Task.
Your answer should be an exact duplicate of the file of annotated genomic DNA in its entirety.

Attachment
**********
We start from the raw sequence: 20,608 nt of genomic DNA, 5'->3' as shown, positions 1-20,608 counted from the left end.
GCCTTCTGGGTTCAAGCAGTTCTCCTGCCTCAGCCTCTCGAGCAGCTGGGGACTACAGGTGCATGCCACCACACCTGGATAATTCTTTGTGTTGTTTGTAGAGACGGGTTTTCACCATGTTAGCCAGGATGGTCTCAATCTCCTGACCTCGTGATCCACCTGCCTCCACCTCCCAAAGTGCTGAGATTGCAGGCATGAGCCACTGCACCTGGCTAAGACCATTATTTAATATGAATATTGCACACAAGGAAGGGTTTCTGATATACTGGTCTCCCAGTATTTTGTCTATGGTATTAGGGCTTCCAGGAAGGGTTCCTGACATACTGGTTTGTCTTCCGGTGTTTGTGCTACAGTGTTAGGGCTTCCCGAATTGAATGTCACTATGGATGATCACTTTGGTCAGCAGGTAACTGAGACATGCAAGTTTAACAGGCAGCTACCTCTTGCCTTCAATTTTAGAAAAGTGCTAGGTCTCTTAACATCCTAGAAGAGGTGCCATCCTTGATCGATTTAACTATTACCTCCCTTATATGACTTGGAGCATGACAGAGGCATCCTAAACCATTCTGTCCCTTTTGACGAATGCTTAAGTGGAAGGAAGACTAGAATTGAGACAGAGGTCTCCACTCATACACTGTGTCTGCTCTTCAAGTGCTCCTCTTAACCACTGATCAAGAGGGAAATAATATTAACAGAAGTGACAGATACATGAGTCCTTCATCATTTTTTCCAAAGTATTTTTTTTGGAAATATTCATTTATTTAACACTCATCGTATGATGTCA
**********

We start from the raw sequence: 20,608 nt of genomic DNA, 5'->3' as shown, positions 1-20,608 counted from the left end.
GCCTTCTGGGTTCAAGCAGTTCTCCTGCCTCAGCCTCTCGAGCAGCTGGGGACTACAGGTGCATGCCACCACACCTGGATAATTCTTTGTGTTGTTTGTAGAGACGGGTTTTCACCATGTTAGCCAGGATGGTCTCAATCTCCTGACCTCGTGATCCACCTGCCTCCACCTCCCAAAGTGCTGAGATTGCAGGCATGAGCCACTGCACCTGGCTAAGACCATTATTTAATATGAATATTGCACACAAGGAAGGGTTTCTGATATACTGGTCTCCCAGTATTTTGTCTATGGTATTAGGGCTTCCAGGAAGGGTTCCTGACATACTGGTTTGTCTTCCGGTGTTTGTGCTACAGTGTTAGGGCTTCCCGAATTGAATGTCACTATGGATGATCACTTTGGTCAGCAGGTAACTGAGACATGCAAGTTTAACAGGCAGCTACCTCTTGCCTTCAATTTTAGAAAAGTGCTAGGTCTCTTAACATCCTAGAAGAGGTGCCATCCTTGATCGATTTAACTATTACCTCCCTTATATGACTTGGAGCATGACAGAGGCATCCTAAACCATTCTGTCCCTTTTGACGAATGCTTAAGTGGAAGGAAGACTAGAATTGAGACAGAGGTCTCCACTCATACACTGTGTCTGCTCTTCAAGTGCTCCTCTTAACCACTGATCAAGAGGGAAATAATATTAACAGAAGTGACAGATACATGAGTCCTTCATCATTTTTTCCAAAGTATTTTTTTTGGAAATATTCATTTATTTAACACTCATCGTATGATGTCA